The Wall Street Journal
Originally published March 6, 2016
In a state that has been battered by mass shootings, Colorado lawmakers are trying a new, focused approach to stopping bloodshed in schools.
A proposed bill would broaden the circumstances under which mental-health professionals can report a student that they believe poses a threat, an issue that has drawn increasing attention around the country
Colorado law requires mental-health workers to alert authorities if a patient expresses a specific, imminent threat, and mandates that they warn those being threatened.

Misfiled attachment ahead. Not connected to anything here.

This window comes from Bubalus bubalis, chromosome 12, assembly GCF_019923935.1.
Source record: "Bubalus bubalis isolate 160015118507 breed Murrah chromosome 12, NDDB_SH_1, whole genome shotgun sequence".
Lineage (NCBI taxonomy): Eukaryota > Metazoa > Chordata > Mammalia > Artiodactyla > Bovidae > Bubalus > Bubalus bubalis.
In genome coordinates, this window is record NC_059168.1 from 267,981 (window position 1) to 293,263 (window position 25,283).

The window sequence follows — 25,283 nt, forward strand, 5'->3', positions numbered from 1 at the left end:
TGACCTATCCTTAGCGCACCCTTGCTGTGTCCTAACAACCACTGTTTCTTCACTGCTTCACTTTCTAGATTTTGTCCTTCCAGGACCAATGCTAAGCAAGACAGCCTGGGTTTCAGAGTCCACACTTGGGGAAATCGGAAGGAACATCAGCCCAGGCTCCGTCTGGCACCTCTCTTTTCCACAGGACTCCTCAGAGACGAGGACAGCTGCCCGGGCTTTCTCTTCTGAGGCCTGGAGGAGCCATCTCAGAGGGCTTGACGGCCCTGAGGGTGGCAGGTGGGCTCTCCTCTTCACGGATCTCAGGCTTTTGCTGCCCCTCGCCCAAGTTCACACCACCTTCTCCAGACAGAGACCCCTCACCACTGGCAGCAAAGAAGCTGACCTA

The proposal would permit therapists to alert school administrators about a potentially dangerous student even if that danger isn't immediate. It would apply to all public and private schools, as well as institutes of postsecondary education. Counselors who are school district employees are already permitted such latitude under federal law, but many schools contract with outside mental health workers to treat students, and some students are in private therapy as well, experts said.
The bill, which has bipartisan support, sailed through Colorado's House of Representatives last month by a vote of 51-12. It now heads to the Senate, where it is expected to have the backing of members of both parties.